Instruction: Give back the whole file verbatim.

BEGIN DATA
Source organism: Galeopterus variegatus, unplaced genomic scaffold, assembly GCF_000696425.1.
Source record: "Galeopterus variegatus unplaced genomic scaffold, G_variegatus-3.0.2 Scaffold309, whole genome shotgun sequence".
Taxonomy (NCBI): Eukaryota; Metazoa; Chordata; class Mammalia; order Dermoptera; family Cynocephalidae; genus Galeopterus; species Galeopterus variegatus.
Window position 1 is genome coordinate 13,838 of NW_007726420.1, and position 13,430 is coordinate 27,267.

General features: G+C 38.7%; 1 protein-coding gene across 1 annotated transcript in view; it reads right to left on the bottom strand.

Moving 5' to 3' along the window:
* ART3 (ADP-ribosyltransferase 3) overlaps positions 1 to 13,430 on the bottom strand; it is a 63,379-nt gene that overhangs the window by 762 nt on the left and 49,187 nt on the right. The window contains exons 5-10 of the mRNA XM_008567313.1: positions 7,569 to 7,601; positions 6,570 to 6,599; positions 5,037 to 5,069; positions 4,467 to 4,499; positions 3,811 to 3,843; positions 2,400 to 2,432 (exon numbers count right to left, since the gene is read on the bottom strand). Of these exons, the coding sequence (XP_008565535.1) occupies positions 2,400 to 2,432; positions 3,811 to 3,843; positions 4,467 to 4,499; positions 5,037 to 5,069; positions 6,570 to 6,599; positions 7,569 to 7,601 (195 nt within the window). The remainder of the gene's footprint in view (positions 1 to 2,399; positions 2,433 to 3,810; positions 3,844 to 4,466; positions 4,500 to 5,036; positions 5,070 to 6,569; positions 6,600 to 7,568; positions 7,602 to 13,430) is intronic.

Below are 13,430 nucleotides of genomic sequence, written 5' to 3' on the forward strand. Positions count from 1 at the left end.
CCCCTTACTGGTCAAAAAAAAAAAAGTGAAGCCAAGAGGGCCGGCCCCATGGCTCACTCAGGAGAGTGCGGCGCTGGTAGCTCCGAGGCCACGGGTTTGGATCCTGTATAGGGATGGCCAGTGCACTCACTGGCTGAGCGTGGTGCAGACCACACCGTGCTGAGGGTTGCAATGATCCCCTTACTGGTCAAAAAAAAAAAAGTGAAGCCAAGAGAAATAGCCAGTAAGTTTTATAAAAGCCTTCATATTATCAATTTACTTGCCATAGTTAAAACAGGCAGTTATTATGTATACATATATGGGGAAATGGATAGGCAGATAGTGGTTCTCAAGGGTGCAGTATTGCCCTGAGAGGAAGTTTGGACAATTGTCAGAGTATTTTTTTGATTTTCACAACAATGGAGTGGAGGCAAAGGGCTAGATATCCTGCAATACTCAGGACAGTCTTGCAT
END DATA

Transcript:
Source organism: Galeopterus variegatus, unplaced genomic scaffold, assembly GCF_000696425.1.
Source record: "Galeopterus variegatus unplaced genomic scaffold, G_variegatus-3.0.2 Scaffold309, whole genome shotgun sequence".
Taxonomy (NCBI): Eukaryota; Metazoa; Chordata; class Mammalia; order Dermoptera; family Cynocephalidae; genus Galeopterus; species Galeopterus variegatus.
Window position 1 is genome coordinate 13,838 of NW_007726420.1, and position 13,430 is coordinate 27,267.

General features: G+C 38.7%; 1 protein-coding gene across 1 annotated transcript in view; it reads right to left on the bottom strand.

Moving 5' to 3' along the window:
* ART3 (ADP-ribosyltransferase 3) overlaps positions 1 to 13,430 on the bottom strand; it is a 63,379-nt gene that overhangs the window by 762 nt on the left and 49,187 nt on the right. The window contains exons 5-10 of the mRNA XM_008567313.1: positions 7,569 to 7,601; positions 6,570 to 6,599; positions 5,037 to 5,069; positions 4,467 to 4,499; positions 3,811 to 3,843; positions 2,400 to 2,432 (exon numbers count right to left, since the gene is read on the bottom strand). Of these exons, the coding sequence (XP_008565535.1) occupies positions 2,400 to 2,432; positions 3,811 to 3,843; positions 4,467 to 4,499; positions 5,037 to 5,069; positions 6,570 to 6,599; positions 7,569 to 7,601 (195 nt within the window). The remainder of the gene's footprint in view (positions 1 to 2,399; positions 2,433 to 3,810; positions 3,844 to 4,466; positions 4,500 to 5,036; positions 5,070 to 6,569; positions 6,600 to 7,568; positions 7,602 to 13,430) is intronic.

Below are 13,430 nucleotides of genomic sequence, written 5' to 3' on the forward strand. Positions count from 1 at the left end.
CCCCTTACTGGTCAAAAAAAAAAAAGTGAAGCCAAGAGGGCCGGCCCCATGGCTCACTCAGGAGAGTGCGGCGCTGGTAGCTCCGAGGCCACGGGTTTGGATCCTGTATAGGGATGGCCAGTGCACTCACTGGCTGAGCGTGGTGCAGACCACACCGTGCTGAGGGTTGCAATGATCCCCTTACTGGTCAAAAAAAAAAAAGTGAAGCCAAGAGAAATAGCCAGTAAGTTTTATAAAAGCCTTCATATTATCAATTTACTTGCCATAGTTAAAACAGGCAGTTATTATGTATACATATATGGGGAAATGGATAGGCAGATAGTGGTTCTCAAGGGTGCAGTATTGCCCTGAGAGGAAGTTTGGACAATTGTCAGAGTATTTTTTTGATTTTCACAACAATGGAGTGGAGGCAAAGGGCTAGATATCCTGCAATACTCAGGACAGTCTTGCAT